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#765812 - 03/14/12 05:18 PM General question about clutch fethering
cpayne Offline
Member

Registered: 02/08/12
Posts: 145
Loc: RIchmond, VA
Just finished MSF basic class at Fort Lee, so I can ride on base.
e used Susuki 250. Big difference from 1150. During the entire class we were abusing the clutch and brakes. Never smelled clutch on any of them. I sometimes smell a little on my bike after a ride with very little feathering taking place.
I asked the instructor if this was normal. He said he has been teaching for years and has never had a clutch go out on him. only changed front pads.
He did mention that in the advanced riders course a guy with a big cruiser burned his out after 10 minutes of doing what we did for two days. I assume something was wrong with his clutch from the get go.

What are your experiences with BMW bikes as feathering (control) is a major technique in Motorcycle riding.

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#765822 - 03/14/12 05:38 PM Re: General question about clutch fethering [Re: cpayne]
Penforhire Offline
Member

Registered: 10/18/08
Posts: 465
Loc: La Habra, CA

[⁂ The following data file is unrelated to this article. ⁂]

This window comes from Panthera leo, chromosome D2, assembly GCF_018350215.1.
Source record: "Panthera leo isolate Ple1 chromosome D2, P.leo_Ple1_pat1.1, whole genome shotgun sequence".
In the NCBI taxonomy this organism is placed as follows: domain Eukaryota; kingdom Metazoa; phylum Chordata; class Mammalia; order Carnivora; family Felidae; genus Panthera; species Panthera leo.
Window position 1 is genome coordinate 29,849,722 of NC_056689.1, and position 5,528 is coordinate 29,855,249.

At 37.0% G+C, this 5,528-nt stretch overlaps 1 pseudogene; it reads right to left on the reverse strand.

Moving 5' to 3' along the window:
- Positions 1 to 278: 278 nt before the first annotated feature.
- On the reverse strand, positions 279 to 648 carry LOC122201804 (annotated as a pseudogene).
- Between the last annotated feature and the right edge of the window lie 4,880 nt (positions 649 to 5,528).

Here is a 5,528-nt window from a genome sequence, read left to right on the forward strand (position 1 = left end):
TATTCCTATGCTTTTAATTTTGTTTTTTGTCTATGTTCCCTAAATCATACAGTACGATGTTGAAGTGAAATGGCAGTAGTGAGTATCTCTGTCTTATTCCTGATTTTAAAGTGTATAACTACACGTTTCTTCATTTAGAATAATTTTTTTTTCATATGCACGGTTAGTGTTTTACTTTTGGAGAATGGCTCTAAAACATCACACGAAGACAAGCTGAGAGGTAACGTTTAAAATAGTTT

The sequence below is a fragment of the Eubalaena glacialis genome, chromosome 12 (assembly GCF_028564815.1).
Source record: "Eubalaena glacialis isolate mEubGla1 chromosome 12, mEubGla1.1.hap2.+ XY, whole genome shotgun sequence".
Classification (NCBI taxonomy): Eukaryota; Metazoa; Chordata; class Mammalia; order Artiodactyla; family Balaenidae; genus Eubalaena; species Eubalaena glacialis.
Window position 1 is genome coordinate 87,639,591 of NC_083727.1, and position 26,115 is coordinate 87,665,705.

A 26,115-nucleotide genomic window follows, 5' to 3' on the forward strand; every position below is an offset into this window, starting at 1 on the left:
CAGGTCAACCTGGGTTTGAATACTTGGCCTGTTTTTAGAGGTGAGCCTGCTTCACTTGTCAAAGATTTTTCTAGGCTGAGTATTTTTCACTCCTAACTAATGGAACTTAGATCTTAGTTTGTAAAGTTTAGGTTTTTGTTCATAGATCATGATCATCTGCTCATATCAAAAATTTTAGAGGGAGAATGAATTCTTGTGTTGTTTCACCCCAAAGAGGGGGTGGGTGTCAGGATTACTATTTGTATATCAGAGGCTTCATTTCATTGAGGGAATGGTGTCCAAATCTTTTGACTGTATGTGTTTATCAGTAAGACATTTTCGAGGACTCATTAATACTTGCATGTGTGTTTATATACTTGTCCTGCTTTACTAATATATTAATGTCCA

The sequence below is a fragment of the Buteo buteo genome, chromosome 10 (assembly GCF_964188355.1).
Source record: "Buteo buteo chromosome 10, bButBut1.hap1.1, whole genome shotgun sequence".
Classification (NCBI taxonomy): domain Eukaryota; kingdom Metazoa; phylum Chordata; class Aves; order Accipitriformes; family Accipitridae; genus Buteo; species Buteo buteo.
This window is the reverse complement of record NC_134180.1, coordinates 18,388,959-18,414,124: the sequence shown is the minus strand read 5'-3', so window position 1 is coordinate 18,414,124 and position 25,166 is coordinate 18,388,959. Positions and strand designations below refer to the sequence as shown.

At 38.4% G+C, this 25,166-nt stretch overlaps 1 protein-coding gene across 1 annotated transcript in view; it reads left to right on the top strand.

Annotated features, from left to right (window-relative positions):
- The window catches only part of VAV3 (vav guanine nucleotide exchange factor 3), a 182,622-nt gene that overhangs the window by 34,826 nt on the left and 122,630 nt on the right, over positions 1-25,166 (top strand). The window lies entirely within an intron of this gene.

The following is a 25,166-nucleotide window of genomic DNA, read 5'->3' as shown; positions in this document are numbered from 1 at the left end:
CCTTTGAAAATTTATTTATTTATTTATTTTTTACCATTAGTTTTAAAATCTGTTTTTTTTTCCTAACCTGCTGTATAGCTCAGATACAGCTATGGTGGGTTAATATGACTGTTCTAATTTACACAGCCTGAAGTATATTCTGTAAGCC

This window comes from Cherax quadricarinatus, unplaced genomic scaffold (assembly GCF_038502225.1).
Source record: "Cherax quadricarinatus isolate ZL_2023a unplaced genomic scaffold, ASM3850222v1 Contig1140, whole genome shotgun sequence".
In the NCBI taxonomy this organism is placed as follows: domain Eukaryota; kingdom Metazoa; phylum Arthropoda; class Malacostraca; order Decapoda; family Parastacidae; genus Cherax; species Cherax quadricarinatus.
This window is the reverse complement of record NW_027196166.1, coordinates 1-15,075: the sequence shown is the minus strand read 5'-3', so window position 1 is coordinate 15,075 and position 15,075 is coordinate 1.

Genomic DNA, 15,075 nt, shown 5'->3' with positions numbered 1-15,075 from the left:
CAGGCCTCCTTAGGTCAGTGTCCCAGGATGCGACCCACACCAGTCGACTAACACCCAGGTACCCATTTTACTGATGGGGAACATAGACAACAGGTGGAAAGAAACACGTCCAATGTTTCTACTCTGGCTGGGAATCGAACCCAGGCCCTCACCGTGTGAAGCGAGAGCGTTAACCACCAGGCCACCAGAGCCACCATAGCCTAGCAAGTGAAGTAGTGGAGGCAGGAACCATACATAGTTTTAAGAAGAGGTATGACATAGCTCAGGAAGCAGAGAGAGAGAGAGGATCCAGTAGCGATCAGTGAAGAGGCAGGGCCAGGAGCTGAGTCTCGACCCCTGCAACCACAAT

I use more care with dry single plate clutches (such as my RT's) than with wet multiplates. It will not stand up to as much abuse. It doesn't mean I don't feather it for control but more often I'm conscious to lock it up sooner and slip it less than I did with wet clutches.

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#765826 - 03/14/12 06:00 PM Re: General question about clutch fethering [Re: cpayne]
dirtrider Offline
The Oracle
Member

Registered: 06/05/10
Posts: 8489
Loc: Ohio
Evening cpayne

The clutch on your bike is what's known as a dry clutch. That means it is not oil cooled & doesn't run in oil.

The clutch on your motorcycle is a rather large clutch disk (about the size of a VW beetle) so you can feather it a bit at low engine RPM's if needed. High RPM slippage will kill your clutch in a hurry though as that make tremendous heat.

You really do need to be a bit careful with it as you can fry it if you slip it very long with raised engine RPM's.

If you are smelling the clutch after usage you are probably using a bit too much feathering at too high of an engine RPM during the feathering.